March 16, 2012 at 5:02 PM ET
Google is expanding its route map.
On Thursday, the company rolled out an updated version of its Flight Search tool, expanding the airfare-comparison service from the U.S. to more than 500 airports around the world.
“Since we launched Flight Search [last September], we’ve heard from many globetrotters eager to use the feature to search for destinations outside the U.S.,” wrote product manager Eric Zimmerman in a blog post. “Starting today, you can find flights, including international destinations, from the U.S. quickly and conveniently.”
That last part — that is, “from the U.S.” — means you can search only for flights that originate in the U.S., but not those that originate elsewhere. It’s also the latest indication of the company’s iterative approach to new products.
“If you think of it from a release perspective, the original might have been version 4,” said Ryan Williams, director of client services, travel for Compete.com. “This would be 4.1, not a jump to a 5.”
As with the earlier version, users can access it in two ways. Using the Flight Search tool, users inputting their flight details see a map, multiple flight options and buttons that let you fine-tune the results by date, price and flight duration.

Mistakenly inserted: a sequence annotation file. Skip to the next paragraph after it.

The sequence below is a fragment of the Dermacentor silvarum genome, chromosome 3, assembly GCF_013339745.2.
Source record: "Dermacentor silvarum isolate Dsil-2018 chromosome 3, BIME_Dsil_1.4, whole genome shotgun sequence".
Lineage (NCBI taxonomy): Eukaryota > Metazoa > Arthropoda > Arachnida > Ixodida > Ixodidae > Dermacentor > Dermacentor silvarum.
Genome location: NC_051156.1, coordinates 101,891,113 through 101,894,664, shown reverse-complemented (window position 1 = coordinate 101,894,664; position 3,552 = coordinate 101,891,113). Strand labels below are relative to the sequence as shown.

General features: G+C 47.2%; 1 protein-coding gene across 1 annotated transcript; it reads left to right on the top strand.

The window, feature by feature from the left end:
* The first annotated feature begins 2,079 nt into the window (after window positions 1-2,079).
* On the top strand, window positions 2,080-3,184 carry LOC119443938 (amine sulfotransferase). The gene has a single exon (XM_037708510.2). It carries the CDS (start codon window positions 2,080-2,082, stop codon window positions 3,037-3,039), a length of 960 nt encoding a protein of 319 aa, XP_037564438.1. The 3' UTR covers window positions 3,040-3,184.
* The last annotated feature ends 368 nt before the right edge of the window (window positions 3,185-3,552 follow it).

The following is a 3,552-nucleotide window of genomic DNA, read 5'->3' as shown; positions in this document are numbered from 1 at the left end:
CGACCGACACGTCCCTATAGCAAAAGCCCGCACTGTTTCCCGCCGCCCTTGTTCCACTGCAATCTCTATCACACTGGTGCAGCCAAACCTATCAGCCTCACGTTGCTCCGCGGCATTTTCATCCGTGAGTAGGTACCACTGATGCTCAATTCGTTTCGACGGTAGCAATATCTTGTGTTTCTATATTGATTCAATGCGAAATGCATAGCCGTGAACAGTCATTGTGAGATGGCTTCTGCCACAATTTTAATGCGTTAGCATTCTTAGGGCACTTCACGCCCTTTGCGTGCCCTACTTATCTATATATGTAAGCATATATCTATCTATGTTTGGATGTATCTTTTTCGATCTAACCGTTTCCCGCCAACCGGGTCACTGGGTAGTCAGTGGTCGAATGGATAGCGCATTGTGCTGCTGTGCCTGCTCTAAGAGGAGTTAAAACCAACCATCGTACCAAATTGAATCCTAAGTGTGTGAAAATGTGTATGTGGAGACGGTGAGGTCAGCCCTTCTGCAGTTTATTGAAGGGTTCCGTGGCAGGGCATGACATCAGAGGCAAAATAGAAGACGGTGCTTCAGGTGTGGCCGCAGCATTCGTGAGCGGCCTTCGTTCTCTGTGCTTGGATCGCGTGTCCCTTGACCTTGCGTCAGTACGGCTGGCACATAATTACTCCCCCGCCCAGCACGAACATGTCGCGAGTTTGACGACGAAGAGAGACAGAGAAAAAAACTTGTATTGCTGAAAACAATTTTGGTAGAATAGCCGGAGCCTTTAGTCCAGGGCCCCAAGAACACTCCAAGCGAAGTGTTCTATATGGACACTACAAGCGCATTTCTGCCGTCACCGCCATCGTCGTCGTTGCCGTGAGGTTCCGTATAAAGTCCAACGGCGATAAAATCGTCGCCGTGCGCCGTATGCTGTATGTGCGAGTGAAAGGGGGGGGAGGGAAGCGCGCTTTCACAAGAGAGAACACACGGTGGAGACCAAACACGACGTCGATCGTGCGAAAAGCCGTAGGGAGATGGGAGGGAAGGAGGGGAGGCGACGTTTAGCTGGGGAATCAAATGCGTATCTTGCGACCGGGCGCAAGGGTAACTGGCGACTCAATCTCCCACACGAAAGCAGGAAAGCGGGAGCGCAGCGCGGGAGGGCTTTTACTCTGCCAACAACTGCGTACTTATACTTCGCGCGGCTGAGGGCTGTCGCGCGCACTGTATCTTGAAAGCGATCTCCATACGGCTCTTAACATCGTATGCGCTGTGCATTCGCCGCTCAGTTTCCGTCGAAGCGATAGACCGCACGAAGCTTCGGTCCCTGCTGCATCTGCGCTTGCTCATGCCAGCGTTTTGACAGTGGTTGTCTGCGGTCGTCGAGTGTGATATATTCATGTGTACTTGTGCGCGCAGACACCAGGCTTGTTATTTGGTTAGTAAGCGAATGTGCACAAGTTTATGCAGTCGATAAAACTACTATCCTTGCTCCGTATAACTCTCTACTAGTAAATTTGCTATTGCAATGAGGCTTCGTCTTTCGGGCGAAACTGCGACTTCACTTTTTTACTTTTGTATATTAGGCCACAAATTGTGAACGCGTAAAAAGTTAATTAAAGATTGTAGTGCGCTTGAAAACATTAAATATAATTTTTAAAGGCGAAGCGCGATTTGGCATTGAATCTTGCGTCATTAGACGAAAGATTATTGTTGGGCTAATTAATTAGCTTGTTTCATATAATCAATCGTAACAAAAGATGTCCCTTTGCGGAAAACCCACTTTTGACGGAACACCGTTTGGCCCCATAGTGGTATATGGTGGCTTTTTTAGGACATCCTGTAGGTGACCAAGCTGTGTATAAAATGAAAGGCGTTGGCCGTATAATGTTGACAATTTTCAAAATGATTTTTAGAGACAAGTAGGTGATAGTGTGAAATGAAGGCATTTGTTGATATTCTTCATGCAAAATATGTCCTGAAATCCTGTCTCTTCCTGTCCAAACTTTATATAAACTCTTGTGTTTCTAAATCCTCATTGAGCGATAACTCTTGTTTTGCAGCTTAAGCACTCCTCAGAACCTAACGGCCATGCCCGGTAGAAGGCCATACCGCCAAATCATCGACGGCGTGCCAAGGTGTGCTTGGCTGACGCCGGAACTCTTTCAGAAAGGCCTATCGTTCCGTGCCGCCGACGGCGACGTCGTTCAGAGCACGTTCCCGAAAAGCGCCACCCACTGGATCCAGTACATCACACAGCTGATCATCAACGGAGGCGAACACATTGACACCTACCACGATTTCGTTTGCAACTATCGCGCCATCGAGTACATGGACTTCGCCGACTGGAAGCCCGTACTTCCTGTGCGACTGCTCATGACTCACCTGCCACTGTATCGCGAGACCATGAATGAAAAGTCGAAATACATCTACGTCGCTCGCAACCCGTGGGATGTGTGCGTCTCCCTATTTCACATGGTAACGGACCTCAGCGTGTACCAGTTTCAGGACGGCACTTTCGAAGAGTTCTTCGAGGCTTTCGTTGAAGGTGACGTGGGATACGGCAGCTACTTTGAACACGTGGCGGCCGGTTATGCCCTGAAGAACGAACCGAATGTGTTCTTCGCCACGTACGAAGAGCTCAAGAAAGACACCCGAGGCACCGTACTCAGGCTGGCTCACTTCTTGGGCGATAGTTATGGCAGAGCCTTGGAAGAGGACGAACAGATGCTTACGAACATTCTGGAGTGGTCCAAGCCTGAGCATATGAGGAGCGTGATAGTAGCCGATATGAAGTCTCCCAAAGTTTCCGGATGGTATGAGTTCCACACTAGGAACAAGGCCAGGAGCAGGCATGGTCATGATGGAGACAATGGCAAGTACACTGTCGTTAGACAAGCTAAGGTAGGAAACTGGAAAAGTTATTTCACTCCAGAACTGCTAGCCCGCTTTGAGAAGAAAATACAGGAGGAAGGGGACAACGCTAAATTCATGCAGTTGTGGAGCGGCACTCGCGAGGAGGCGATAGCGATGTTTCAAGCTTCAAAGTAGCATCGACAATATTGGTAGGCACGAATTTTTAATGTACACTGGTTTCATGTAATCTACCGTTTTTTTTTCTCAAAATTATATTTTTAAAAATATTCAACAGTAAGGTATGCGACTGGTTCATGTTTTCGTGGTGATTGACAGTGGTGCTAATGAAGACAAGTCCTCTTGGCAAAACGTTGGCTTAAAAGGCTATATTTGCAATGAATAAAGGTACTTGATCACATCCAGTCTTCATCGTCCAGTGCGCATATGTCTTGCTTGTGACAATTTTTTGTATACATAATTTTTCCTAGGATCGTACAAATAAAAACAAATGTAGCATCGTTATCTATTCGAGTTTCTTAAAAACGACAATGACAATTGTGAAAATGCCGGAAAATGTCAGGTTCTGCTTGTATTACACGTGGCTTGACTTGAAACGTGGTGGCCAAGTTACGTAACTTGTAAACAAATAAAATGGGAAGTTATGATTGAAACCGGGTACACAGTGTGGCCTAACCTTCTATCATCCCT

Using the company’s main search box, you can simply enter, say, “flights Seattle to London,” and the results will include several Google Flights listings, followed by links to FareCompare, Kayak, airline sites and others.
It’s that latter aspect that has some in the industry worried as Google’s search engine clearly gives priority to Flight Search.
“Anytime you search for a flight, they’re instantly No. 1 and that pushes everyone else down,” said Ben Hammer, spokesman for FairSearch.org, a consortium of online travel providers, including Kayak, Expedia and Travelocity, that was initially formed to fight Google’s acquisition of ITA Software two years ago. (ITA runs the airfare-search technology for many FairSearch members.)
“More choice and more transparency is always good for users,” Hammer told msnbc.com. “If users get to pick the winners and losers on the Internet, then they win. If Google picks the winners, Google always wins.”
Not surprisingly, perhaps, the issue continues to evolve. Unlike the previous iteration, the new Flight Search includes links to an online travel agency (Orbitz) and Google has said it hopes to include others, provided the company’s arrangements with the airlines allow it.
“If Google’s really in the game to do its best for users, that’s what they’ll end up doing,” said Hammer.
In other words, the expanded Flight Search isn’t a game-changer, but rather, evidence that the game isn’t over yet.
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Rob Lovitt is a longtime travel writer who still believes the journey is as important as the destination. Follow him at Twitter.